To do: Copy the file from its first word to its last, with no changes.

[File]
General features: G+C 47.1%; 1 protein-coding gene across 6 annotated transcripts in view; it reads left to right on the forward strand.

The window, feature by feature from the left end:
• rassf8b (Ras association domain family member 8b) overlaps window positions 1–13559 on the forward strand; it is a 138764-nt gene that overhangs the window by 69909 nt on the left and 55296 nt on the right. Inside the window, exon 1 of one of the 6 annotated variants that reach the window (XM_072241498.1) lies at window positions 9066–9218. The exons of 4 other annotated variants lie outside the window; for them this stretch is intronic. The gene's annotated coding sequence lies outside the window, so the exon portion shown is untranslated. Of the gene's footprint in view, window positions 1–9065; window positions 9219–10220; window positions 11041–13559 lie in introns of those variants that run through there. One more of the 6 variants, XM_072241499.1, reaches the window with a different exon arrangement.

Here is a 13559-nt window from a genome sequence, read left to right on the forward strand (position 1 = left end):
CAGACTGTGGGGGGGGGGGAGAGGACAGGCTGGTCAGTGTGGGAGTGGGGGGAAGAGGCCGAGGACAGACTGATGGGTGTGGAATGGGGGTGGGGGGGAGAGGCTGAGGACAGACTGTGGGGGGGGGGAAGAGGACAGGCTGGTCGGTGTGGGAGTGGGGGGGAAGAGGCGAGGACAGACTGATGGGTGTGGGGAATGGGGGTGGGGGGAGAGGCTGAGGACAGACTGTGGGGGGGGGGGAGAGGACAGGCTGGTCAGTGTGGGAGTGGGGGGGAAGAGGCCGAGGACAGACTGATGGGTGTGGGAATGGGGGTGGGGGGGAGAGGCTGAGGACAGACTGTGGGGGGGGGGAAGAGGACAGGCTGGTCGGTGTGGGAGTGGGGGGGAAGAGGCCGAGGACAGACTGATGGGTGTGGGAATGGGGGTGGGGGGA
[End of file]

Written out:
General features: G+C 47.1%; 1 protein-coding gene across 6 annotated transcripts in view; it reads left to right on the forward strand.

The window, feature by feature from the left end:
• rassf8b (Ras association domain family member 8b) overlaps window positions 1–13559 on the forward strand; it is a 138764-nt gene that overhangs the window by 69909 nt on the left and 55296 nt on the right. Inside the window, exon 1 of one of the 6 annotated variants that reach the window (XM_072241498.1) lies at window positions 9066–9218. The exons of 4 other annotated variants lie outside the window; for them this stretch is intronic. The gene's annotated coding sequence lies outside the window, so the exon portion shown is untranslated. Of the gene's footprint in view, window positions 1–9065; window positions 9219–10220; window positions 11041–13559 lie in introns of those variants that run through there. One more of the 6 variants, XM_072241499.1, reaches the window with a different exon arrangement.

Here is a 13559-nt window from a genome sequence, read left to right on the forward strand (position 1 = left end):
CAGACTGTGGGGGGGGGGGAGAGGACAGGCTGGTCAGTGTGGGAGTGGGGGGAAGAGGCCGAGGACAGACTGATGGGTGTGGAATGGGGGTGGGGGGGAGAGGCTGAGGACAGACTGTGGGGGGGGGGAAGAGGACAGGCTGGTCGGTGTGGGAGTGGGGGGGAAGAGGCGAGGACAGACTGATGGGTGTGGGGAATGGGGGTGGGGGGAGAGGCTGAGGACAGACTGTGGGGGGGGGGGAGAGGACAGGCTGGTCAGTGTGGGAGTGGGGGGGAAGAGGCCGAGGACAGACTGATGGGTGTGGGAATGGGGGTGGGGGGGAGAGGCTGAGGACAGACTGTGGGGGGGGGGAAGAGGACAGGCTGGTCGGTGTGGGAGTGGGGGGGAAGAGGCCGAGGACAGACTGATGGGTGTGGGAATGGGGGTGGGGGGA